A private member's bill that takes aim at the "predatory practices" of companies that purport to help people apply for federal disability tax credits (DTC) but then claim up to 40% of any refund that results has attracted all-party support in the House of Commons.
Bill C-462, which would restrict the fees the companies could charge for helping people apply for the DTC, has already undergone second reading in the Commons and been referred to the Standing Committee on Finance.
"I want increased protection for disabled Canadians from the predatory practices of certain disability tax credit promoters, some of who see the tax credit as an opportunity to profit from the reduced circumstances of others," Conservative MP Cheryl Gallant, the bill's mover, told the Commons.
The issue had already come to the CMA's attention because physicians complete most of the 200,000 new disability tax credit (DTC) applications the Canada Revenue Agency receives annually. It is estimated that 25 to 30 companies are now "helping" taxpayers apply for the credit. A recent full-page ad from one of these companies that appeared in the Ottawa Citizen informed readers that they may qualify if "they take an unusually long time to walk a city block" and "you have a doctor who will certify your impairment."
The company's website adds: "We do not charge you until you have a cheque in your hands."
"It was shocking to learn that some of these individuals were being asked for and charged 20%, 30% or as much as 40% of the tax credit owing to them," Conservative MP Phil McColeman commented during second reading. "That amounts to $20 million a year earmarked for people with disabilities that instead goes to the private sector promoters that help prepare their claims."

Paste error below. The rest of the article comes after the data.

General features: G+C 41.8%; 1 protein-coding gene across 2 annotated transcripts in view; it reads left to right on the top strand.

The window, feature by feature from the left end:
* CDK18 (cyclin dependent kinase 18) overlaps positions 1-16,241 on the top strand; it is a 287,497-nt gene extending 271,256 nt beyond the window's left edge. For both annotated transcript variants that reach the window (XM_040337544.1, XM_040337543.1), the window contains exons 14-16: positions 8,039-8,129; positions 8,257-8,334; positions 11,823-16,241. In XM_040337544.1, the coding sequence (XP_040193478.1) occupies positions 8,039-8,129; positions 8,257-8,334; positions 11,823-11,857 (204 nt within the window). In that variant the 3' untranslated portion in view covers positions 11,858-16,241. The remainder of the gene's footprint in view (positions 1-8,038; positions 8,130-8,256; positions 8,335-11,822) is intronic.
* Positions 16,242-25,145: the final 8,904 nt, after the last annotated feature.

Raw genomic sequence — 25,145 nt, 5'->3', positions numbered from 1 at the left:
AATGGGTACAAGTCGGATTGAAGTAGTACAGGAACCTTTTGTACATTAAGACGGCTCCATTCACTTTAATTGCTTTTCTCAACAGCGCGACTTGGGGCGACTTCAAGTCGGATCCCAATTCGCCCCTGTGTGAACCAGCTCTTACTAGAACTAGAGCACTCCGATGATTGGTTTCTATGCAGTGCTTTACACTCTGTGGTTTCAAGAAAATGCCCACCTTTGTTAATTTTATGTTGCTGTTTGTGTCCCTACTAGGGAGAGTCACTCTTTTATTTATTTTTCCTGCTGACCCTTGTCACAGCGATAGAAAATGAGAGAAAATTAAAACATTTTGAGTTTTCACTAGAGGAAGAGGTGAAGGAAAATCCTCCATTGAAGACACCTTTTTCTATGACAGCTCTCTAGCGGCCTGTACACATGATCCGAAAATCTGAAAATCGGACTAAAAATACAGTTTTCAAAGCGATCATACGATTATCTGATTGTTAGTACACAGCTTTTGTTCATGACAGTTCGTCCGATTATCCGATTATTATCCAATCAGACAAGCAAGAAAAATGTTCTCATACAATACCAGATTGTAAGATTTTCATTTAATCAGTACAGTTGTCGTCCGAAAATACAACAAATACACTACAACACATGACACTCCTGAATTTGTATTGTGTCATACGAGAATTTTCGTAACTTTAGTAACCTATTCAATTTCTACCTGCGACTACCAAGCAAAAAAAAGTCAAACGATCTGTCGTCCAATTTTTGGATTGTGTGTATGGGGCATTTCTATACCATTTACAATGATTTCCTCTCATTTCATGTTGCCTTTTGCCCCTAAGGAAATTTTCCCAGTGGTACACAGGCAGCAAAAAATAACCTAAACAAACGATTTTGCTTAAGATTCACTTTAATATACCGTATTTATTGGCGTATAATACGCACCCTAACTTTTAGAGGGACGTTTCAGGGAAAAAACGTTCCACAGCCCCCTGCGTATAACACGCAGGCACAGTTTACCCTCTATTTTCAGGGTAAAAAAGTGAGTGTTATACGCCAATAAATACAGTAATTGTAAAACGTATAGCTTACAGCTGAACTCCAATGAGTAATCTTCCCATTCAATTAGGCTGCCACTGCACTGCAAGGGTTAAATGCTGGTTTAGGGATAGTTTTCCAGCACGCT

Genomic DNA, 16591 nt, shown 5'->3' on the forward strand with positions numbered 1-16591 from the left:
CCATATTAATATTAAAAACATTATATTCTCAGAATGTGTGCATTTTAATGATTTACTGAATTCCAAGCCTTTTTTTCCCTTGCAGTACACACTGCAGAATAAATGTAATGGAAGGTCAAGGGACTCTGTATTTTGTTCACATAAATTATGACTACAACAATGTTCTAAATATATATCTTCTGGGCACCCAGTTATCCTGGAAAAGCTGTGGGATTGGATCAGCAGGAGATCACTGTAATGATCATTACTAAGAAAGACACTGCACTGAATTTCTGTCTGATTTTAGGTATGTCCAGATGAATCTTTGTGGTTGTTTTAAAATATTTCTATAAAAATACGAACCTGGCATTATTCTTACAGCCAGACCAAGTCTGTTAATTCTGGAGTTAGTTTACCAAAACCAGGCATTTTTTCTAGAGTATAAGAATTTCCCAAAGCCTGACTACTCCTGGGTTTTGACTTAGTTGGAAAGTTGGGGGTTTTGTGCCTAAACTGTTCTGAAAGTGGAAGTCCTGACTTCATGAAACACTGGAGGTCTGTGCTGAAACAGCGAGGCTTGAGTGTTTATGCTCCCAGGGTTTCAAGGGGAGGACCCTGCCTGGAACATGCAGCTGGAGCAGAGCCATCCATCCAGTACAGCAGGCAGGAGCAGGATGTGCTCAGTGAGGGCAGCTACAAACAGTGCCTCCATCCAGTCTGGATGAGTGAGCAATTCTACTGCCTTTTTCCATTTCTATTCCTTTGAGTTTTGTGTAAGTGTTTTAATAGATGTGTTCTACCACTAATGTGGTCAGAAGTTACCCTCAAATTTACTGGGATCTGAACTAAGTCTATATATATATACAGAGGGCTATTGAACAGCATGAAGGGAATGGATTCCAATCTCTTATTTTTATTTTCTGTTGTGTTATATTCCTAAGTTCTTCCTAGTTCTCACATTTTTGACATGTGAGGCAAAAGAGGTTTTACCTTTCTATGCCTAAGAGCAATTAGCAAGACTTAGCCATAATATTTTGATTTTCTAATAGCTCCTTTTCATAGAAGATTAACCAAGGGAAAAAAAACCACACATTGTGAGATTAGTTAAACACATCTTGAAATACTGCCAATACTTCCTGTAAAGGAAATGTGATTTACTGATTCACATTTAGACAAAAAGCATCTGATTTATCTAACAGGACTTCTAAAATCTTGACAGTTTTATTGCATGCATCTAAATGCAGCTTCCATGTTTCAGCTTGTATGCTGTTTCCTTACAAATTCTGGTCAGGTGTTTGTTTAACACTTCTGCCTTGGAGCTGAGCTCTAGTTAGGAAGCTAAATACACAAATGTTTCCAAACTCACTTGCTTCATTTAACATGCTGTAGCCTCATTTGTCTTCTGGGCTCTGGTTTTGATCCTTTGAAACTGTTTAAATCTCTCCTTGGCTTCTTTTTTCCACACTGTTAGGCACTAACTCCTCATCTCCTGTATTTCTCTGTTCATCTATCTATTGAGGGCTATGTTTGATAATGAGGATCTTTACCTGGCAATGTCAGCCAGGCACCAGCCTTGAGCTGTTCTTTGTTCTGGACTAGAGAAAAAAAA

McColeman estimated that 9,000 of the 200,000 DTC forms submitted annually are completed by for-profit promoters. "That is a lot of money, money intended to help the person with a disability, not a promoter."
Gallant said that one constituent in her Eastern Ontario riding was asked to travel seven hours to Toronto so that the promoter's "house doctor" could complete her DTC application, which had already been rejected by the CRA based on her family doctor's assessment.
"The potential for abuse is too great, considering the amount of money involved, particularly in cases in which the credit can be claimed retroactively for 10 years," Gallant said during the debate.
The CMA, which is to meet with Gallant to discuss the issue, has also appeared before the Committee on Finance that is studying Gallant's bill.